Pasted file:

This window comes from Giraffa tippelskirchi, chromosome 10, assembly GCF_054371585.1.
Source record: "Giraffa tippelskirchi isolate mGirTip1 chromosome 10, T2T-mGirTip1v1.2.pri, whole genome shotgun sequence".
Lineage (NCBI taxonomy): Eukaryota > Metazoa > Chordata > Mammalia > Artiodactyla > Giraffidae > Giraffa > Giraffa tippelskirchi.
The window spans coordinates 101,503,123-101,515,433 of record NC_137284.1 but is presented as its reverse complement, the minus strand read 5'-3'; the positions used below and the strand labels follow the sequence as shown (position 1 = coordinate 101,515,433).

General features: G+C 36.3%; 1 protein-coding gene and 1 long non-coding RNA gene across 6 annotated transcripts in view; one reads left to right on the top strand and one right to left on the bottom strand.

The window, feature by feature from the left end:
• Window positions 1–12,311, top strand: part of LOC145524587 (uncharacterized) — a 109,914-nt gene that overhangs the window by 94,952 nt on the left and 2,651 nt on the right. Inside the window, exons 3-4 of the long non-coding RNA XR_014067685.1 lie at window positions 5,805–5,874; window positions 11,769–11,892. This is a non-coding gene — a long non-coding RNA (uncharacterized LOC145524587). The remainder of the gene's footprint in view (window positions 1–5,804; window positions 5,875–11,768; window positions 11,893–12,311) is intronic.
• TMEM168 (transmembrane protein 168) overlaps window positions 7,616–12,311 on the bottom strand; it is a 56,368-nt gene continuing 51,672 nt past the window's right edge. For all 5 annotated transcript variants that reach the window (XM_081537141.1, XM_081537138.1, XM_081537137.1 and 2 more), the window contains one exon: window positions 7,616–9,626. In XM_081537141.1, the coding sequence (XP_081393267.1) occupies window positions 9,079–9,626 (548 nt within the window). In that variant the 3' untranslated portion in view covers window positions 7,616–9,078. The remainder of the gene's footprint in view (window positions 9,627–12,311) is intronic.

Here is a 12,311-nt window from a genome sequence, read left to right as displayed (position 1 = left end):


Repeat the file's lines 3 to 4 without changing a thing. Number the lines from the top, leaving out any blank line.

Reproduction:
Lineage (NCBI taxonomy): Eukaryota > Metazoa > Chordata > Mammalia > Artiodactyla > Giraffidae > Giraffa > Giraffa tippelskirchi.
The window spans coordinates 101,503,123-101,515,433 of record NC_137284.1 but is presented as its reverse complement, the minus strand read 5'-3'; the positions used below and the strand labels follow the sequence as shown (position 1 = coordinate 101,515,433).